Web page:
At Amazing Journeys, not only do we take great pride in creating a tour that you will remember for the rest of your life, we also take seriously our responsibility to take care of those who take care of us.  And we do this by generating opportunities for local populations.  We know that tourism is a force for good. Those of us working in tourism and those who travel… we are all in this together – we are one community.

Standing out in a crowd

Monday, March 16th, 2020

by Erin

One of the reasons we travel is to see different cultures, meet different people, eat different food and experience different customs.  If you are not willing to do any of those things, you might as well stay home.  

In some destinations, the only thing giving up the fact that we are tourists is that we are traveling everywhere in a group, following a sign, wearing tennis shoes and walking with our cameras up and taking pictures of everything – besides that, we look like everyone that surrounds us.  In other places, we stick out even more, standing out in a crowd, clearly announcing that we are not from here and not quite fitting in.  But in the latter instance, I have always felt welcomed with friendly locals greeting us, showing us something that is unique to their culture or practicing their English with us.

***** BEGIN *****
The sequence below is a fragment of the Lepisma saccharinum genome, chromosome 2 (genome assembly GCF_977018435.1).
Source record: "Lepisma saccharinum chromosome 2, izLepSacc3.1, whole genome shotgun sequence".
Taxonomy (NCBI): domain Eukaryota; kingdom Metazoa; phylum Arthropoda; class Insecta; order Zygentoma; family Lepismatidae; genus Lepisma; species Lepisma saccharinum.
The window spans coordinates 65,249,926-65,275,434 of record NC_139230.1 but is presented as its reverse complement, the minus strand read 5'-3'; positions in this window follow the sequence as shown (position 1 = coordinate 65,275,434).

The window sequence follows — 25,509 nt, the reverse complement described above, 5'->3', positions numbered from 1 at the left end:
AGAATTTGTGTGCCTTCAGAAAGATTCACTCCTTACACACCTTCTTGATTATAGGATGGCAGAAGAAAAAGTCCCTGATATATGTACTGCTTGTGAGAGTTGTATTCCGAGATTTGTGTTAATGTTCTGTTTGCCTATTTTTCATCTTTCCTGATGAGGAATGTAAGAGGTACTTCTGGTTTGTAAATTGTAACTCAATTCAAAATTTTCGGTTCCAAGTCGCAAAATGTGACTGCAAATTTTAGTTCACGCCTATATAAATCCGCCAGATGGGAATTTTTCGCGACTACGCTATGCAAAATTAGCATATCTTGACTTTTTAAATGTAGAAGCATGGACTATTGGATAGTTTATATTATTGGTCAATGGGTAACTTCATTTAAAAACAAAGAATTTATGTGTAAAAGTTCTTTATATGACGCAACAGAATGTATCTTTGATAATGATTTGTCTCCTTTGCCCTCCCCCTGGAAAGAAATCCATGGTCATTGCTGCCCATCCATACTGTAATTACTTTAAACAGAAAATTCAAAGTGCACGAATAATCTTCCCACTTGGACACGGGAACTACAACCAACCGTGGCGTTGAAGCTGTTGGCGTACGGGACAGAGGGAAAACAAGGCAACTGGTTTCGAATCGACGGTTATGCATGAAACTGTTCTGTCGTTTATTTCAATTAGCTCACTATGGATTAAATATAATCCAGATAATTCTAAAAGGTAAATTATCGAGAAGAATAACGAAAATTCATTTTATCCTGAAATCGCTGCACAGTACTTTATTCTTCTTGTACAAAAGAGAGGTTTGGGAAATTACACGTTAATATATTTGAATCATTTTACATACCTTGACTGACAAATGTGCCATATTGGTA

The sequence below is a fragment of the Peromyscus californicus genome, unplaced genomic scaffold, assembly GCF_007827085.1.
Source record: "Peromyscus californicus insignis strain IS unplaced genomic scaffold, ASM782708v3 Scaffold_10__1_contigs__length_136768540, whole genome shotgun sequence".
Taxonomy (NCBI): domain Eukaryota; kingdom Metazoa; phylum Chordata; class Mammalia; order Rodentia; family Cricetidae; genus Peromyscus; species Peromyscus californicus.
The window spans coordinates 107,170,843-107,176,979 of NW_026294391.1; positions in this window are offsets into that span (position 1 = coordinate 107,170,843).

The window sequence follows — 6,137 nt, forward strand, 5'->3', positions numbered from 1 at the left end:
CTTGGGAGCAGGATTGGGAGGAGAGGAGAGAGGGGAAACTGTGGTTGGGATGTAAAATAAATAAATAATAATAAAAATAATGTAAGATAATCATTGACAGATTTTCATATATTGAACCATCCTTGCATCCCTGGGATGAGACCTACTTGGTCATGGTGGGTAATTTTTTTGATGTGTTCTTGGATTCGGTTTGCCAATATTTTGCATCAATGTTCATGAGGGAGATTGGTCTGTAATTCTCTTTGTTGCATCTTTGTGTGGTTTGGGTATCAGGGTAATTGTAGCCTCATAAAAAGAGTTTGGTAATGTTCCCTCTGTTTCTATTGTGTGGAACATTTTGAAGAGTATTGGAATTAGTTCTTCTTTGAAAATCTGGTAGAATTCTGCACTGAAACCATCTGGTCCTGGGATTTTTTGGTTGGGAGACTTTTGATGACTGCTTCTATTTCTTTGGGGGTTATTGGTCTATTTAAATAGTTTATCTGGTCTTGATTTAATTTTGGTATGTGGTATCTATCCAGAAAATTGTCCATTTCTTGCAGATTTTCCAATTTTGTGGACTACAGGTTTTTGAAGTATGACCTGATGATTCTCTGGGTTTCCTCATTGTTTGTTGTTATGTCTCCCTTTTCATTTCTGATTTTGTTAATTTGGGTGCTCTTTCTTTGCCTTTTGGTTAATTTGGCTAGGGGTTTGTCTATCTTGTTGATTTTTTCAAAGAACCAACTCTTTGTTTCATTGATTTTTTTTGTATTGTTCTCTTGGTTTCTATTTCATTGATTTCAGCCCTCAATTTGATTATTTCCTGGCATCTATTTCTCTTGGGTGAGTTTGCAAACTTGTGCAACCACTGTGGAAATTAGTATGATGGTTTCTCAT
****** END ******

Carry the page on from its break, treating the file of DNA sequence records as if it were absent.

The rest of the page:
I find that one of the most rewarding parts of travel is people watching and interacting with those that we are visiting.  I encourage others to say hello, not shying away from the fact that we are different or do not speak the same language, but rather trying to find our similarities with creative communication.

I’ve also found that the less we look like the locals, the more they want to take pictures of us and with us.  Walking around China and India, a group of white Americans stood out and we were virtual celebrities in certain places where the locals are not use to seeing foreigners.

So when you are traveling, don’t be shy and hide behind your camera – jump in the picture, make a new friend, interact with the locals and make a memory in a new country!

Travel and Animal Welfare

Wednesday, September 4th, 2019

Rollin on the River

Tuesday, October 22nd, 2013

– by Malori

Ever hear of a river cruise? Are you wondering what all the buzz is about? It’s the fastest growing segment of the tourism industry and 24 new ships are being built by six different companies, all debuting in 2014.